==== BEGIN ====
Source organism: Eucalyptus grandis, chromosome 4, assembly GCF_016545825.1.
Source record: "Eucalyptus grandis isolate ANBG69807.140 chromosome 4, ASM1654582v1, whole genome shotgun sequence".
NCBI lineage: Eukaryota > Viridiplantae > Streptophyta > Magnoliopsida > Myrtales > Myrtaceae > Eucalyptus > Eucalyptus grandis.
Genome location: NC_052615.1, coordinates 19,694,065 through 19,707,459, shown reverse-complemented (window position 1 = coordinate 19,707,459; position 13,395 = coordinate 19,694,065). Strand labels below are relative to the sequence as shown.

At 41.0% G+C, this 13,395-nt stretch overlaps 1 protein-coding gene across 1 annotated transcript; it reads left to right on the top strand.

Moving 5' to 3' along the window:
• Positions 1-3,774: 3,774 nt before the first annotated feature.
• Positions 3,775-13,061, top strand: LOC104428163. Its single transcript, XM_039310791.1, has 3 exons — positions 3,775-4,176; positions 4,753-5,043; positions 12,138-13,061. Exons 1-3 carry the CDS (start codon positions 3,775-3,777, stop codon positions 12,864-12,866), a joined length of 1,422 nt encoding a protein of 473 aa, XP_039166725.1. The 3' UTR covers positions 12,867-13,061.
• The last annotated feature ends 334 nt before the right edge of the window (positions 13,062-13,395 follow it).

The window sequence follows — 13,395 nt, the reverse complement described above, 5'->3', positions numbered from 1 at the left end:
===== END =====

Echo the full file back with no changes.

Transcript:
Source organism: Eucalyptus grandis, chromosome 4, assembly GCF_016545825.1.
Source record: "Eucalyptus grandis isolate ANBG69807.140 chromosome 4, ASM1654582v1, whole genome shotgun sequence".
NCBI lineage: Eukaryota > Viridiplantae > Streptophyta > Magnoliopsida > Myrtales > Myrtaceae > Eucalyptus > Eucalyptus grandis.
Genome location: NC_052615.1, coordinates 19,694,065 through 19,707,459, shown reverse-complemented (window position 1 = coordinate 19,707,459; position 13,395 = coordinate 19,694,065). Strand labels below are relative to the sequence as shown.

At 41.0% G+C, this 13,395-nt stretch overlaps 1 protein-coding gene across 1 annotated transcript; it reads left to right on the top strand.

Moving 5' to 3' along the window:
• Positions 1-3,774: 3,774 nt before the first annotated feature.
• Positions 3,775-13,061, top strand: LOC104428163. Its single transcript, XM_039310791.1, has 3 exons — positions 3,775-4,176; positions 4,753-5,043; positions 12,138-13,061. Exons 1-3 carry the CDS (start codon positions 3,775-3,777, stop codon positions 12,864-12,866), a joined length of 1,422 nt encoding a protein of 473 aa, XP_039166725.1. The 3' UTR covers positions 12,867-13,061.
• The last annotated feature ends 334 nt before the right edge of the window (positions 13,062-13,395 follow it).

The window sequence follows — 13,395 nt, the reverse complement described above, 5'->3', positions numbered from 1 at the left end: